Information contained in the object being scanned can serve in the establishment of the scan direction and thus the raster scan. For instance, in the analysis of aerial photos there are so-called "landmarks," viz., marked points on terrain. These marks appear in aerial photos and are used then as reference points for later analysis of the pictures. Before the actual data capture, the aerial photo is scoured for these reference points. These are known beforehand to be found in specific picture segments, so the search of the picture can be limited to these segments. After the reference points are found through mathematical algorithms or through an interactive work session with the user, there is obtained from their picture coordinates the orientation for the rotation of the detector array and for the establishment of the direction of scan. In the case of any interactive work session, these reference points can be determined and established by working either on the basis of a coarse overview scan of the entire picture or, e.g., with the help of a separate print of the picture being scanned.

In a further embodiment of a method in accordance with the present invention, scanning is achieved by movement of the object in two coordinate directions perpendicular to one another. Through this combined movement there results the scan in the previously determined scan direction, with respect to which the fixed detector array is so rotated that its detector row lies perpendicular to the scan direction.

Calibration of the detector array benefits the capture of data, and in a preferred embodiment may be done on a repetitive basis, after the scanning of n swaths of the picture. In this connection, it is advantageous that the calibration be obtained using a calibration field having a defined grayscale located outside of the object being scanned, and the data pertaining to this field are stored in the memory of a computer. In calibration of the detector array, it is directed over a calibration field, which displays at least two stripes with a defined grayscale. The resulting detector signals are converted into digital signals and corrected to corresponding values. The ordered correction factors for the single detector elements are stored in the computer. In connection with a proper scan run, the resultant analog picture signals are converted into digital signals and after this corrected with the digital correction factors in storage using digital computation.

In accordance with a preferred embodiment of the apparatus of the invention, the photographic picture, for example, the aerial photograph, constituting the object to be scanned is arranged on a picture transport which is moved by means of at least two computer-controlled drive motors along a predetermined scan direction. The detector array itself is rotationally oriented so that it can be brought into the desired position. The rotation is achieved preferably under computer control by a separate motor.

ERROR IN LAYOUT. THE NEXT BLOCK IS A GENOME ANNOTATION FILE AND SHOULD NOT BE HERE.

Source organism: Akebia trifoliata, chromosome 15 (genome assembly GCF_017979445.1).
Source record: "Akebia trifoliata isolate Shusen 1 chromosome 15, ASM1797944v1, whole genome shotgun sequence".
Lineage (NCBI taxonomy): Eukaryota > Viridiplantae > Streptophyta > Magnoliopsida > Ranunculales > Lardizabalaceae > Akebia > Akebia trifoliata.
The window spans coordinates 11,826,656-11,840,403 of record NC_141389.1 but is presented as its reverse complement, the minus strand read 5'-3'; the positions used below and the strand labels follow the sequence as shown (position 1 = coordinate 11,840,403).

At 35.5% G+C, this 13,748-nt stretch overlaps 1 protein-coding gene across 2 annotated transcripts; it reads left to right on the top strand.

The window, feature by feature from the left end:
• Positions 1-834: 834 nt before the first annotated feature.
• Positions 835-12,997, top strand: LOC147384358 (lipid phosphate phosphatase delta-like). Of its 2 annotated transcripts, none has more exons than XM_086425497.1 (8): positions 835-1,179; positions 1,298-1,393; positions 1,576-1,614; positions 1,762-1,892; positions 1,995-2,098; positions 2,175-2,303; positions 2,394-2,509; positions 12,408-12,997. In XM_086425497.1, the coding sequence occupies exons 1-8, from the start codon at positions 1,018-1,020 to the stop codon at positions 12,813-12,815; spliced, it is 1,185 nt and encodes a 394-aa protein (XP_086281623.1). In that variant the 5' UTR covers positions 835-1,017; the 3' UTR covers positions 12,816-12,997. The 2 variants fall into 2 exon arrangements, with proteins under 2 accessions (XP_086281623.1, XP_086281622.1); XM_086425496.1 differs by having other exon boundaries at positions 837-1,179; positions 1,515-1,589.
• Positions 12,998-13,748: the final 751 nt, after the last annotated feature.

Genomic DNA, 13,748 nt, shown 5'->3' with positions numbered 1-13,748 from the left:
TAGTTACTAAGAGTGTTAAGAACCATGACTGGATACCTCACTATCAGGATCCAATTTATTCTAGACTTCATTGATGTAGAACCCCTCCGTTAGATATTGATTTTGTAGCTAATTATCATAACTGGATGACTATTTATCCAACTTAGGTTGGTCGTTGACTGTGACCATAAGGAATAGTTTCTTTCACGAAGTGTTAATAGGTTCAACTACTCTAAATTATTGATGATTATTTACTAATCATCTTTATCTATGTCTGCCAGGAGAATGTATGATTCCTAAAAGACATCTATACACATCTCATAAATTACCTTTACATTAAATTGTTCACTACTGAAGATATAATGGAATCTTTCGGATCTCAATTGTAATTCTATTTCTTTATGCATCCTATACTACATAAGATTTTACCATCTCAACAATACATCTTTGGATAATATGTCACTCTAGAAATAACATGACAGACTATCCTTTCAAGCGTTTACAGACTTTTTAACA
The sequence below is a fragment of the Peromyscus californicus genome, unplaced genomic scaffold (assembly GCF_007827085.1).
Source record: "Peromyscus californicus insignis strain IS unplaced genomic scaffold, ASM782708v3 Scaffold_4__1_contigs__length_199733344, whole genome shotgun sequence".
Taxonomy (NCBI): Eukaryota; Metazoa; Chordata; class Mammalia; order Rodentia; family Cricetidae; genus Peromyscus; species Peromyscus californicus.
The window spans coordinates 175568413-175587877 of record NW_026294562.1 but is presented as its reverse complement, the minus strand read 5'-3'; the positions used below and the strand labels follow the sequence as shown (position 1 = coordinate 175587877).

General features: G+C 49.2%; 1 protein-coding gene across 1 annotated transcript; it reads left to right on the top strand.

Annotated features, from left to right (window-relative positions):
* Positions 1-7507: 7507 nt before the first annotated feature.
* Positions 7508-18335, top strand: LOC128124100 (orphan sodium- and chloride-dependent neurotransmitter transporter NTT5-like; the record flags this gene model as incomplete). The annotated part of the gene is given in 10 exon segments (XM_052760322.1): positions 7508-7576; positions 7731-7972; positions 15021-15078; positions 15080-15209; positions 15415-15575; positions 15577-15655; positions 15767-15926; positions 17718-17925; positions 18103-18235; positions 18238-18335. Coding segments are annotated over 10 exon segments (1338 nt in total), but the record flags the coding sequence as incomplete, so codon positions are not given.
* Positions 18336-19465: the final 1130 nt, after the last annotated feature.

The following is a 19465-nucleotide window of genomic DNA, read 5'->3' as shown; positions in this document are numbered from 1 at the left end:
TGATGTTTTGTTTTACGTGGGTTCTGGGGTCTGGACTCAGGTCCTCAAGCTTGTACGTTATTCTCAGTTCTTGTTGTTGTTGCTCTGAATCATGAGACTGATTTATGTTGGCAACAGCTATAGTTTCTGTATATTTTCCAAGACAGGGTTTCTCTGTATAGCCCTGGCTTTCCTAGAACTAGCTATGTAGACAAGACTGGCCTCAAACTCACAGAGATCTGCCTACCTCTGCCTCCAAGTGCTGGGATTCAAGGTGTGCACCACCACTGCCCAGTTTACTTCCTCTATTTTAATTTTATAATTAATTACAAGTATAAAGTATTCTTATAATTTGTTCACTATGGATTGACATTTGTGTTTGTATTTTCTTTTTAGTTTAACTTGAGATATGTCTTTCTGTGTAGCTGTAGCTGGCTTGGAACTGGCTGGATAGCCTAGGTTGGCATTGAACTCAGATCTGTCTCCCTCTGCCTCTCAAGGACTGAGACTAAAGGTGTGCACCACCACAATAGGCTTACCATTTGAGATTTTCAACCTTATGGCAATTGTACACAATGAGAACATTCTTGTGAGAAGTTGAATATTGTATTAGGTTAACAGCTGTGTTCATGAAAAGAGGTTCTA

In order to insure an exact movement of the picture transport relative to the fixed detector array, it is advantageous to add on a servo loop employing sensed position feedback. In this connection, the signal indicative of the picture transport (used for sensed position feedback) is used to provide synchronization of data collection from the detector array.

The calibration fields for calibration of the detector array are appropriately arranged outside of the picture field. It is advantageous for the light source to be arranged with an interchangeable filter, e.g., for the digitizing of colored pictures.

BRIEF DESCRIPTION OF THE DRAWINGS

The invention is more particularly described in the following detailed description of the drawings represented in FIGS. 1-3. In this connection, there are shown in particular:

FIG. 1, a schematic representation of an exemplary embodiment of an apparatus according to the invention;

FIG. 2, a view of the picture plane of the picture transport of the apparatus according to FIG. 1; and

FIG. 3, an exemplary embodiment of an apparatus for movement of the picture transport.

DETAILED DESCRIPTION OF SPECIFIC EMBODIMENTS

There is marked as item 1 a light source, which is imaged by means of an optical system 2 at the light entrance plane of a fiber optic bundle 3. After the exit from this fiber optic bundle, the light is, by means of a prism 4, reflected, and illuminates, via a lens 5, a pre-selected area of the object 7 arranged on the picture transport 6. This object can be, in the example shown, an aerial photo transparency. By means of an optical system 8, the illuminated area of the picture 7 is imaged on a detector array 9, which in the example represented can be a linear array. Between the optical system 2 and the fiber optic bundle 3 is arranged a filter wheel 10, which contains several light filters which can be color or attenuating filters, or a combination thereof. The filter wheel 10 is moved into a pre-selected position by means of a motor 11.

The picture transport 6 is, by means of two motors 12 and 13, moveable along two fixed coordinate directions perpendicular to one another. A further motor 14 serves to rotate the detector array 9 into a pre-selected angular position.

The detector array 9 produces electrical signals whose magnitude depends on the intensity of the light transmitted through the picture 7. The signals produced by the array 9 proceed to an interface 15. From there they are led to a central computer 16.